Google+ Nine Red: How To: Bird Cage Chandelier

Thursday, November 1, 2012

How To: Bird Cage Chandelier

Bird cages are readily available. Garage sales, thrift shops, previous pets... have you thought of making them into a light? Some stores sell birdcage chandeliers already, but that will run you upwards of $200 - $800 (no joke!).... lighting can be intimidating but it really isn't that hard! Today I want to show you how I took my old bird cage (sorry lil finches..) and made it into a sunny chandelier.  Take a look:
I chose paper cranes for mine, but another really cute version would be the "mushroom birds" you see at craft stores:
In that photo, you can tell it wasn't originally a bird cage, but a lampshade that has wires vs. paper. I promise to make one of those next time, and I'll do a tutorial for you then. But for now! Let's begin:

You'll need:
  • A bird cage! 
  • Primer
  • Spray paint in your color choice
  • Box to spray paint inside of (costco dumps these on us everytime we go)
  • Paper, if making cranes.
  • Thread & Needle
  • Super Glue
  • Bottle Adapter Lamp Kit (hardware stores)
  • Cute light bulb (I like vintage style bulbs available at all major hardware stores)
  • A spot to hang it!
To start, clean the bird cage. You don't know where that's been! Birds may be cute but they aren't the cleanest creatures in the world.  Now let's prime.
I chose to lay my cage inside of a box, and prime outside for ventilation.  Spray paint is serious business, you may think it just smells bad, but if you inhale it for too long you definitely feel a little fuzzy, and that can't be good!  The reason I'm using a box is because so much paint will be going past the tiny bars, that I hope it will circulate inside the box and coat other sides of the cage. And it worked! Yay me.... finally a use for those gigantic indestructible Costco boxes they pawn off on us.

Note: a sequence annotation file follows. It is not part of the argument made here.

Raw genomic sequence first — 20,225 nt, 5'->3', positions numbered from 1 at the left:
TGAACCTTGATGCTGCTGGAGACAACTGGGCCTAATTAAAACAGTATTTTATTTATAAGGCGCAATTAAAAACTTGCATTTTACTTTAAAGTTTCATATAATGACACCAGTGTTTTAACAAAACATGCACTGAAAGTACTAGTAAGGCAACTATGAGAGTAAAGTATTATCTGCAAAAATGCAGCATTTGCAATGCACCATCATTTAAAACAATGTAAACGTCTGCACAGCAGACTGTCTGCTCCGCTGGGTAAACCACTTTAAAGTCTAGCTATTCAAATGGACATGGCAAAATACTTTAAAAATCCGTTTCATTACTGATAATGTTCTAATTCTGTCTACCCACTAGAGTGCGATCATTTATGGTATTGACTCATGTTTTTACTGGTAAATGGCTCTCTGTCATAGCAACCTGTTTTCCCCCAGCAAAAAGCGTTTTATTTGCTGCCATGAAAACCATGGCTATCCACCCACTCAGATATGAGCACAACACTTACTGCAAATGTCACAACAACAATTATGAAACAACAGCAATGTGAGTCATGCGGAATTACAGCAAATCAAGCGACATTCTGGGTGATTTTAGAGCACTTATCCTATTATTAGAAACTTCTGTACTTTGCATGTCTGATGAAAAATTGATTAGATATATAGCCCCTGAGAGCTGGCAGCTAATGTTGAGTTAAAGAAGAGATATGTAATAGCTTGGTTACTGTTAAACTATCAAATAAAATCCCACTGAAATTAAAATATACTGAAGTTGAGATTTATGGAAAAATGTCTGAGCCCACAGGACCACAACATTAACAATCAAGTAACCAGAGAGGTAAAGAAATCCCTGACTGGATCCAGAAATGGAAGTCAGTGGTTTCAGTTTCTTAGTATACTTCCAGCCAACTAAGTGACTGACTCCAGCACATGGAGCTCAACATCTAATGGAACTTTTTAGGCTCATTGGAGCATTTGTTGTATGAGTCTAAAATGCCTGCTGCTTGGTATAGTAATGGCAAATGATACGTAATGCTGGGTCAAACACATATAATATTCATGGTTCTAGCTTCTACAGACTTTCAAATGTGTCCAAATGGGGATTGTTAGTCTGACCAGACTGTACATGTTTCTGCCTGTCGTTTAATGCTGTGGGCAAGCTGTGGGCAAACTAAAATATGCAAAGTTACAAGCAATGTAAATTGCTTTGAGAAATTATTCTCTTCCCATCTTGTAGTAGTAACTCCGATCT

After your primer has dried and you're happy with your coverage, let's jump into the color. I chose yellow!
This is definitely a weekend project  by the way, it didn't take long at all.  Turn the cage inside your box to get all the different angles, this surprisingly doesn't take much. Here it is finished, drying in the sun:
Meanwhile, while that dries, let's take a breather inside and start up these origami cranes.  I wanted to use old book pages, and have a few books lying around that can be sacrificed.  Don't worry, these are the "Readers Digest Condensed Reading" books from every thrift store in America... so we aren't missing much.   Using a box cutter, I carefully sliced out a few pages:
Haha - Yes - my scissors do say "paper only" - I'm crazy like that. I was taught early on that if scissors didn't have dedicated uses they would dull really fast.  It's true too, I have fabric scissors that are still extremely sharp after 10 years!  So now, we need to make some squares. This may be old news for some of you, but not everyone knows how to make a square:
To summarize, you fold the "good" edge, or the one you know to be true, against another good edge. In this case, the bottom and right side of the page.  Then, fold that triangle in half, so it's edges meet itself.  All your folds at this point become "good edges".  Now, simply cut (using paper scissors) along your last good edge.  Boom, a square! Now make a million cranes. I won't go down the path of telling you how, but I will give you a good link, that even has a great video:
After you have made as many as your heart can handle, let's take some power tools to the top of our cage.  If your cage doesn't have a top like mine, you can just run your wire into the cage as neatly as possible.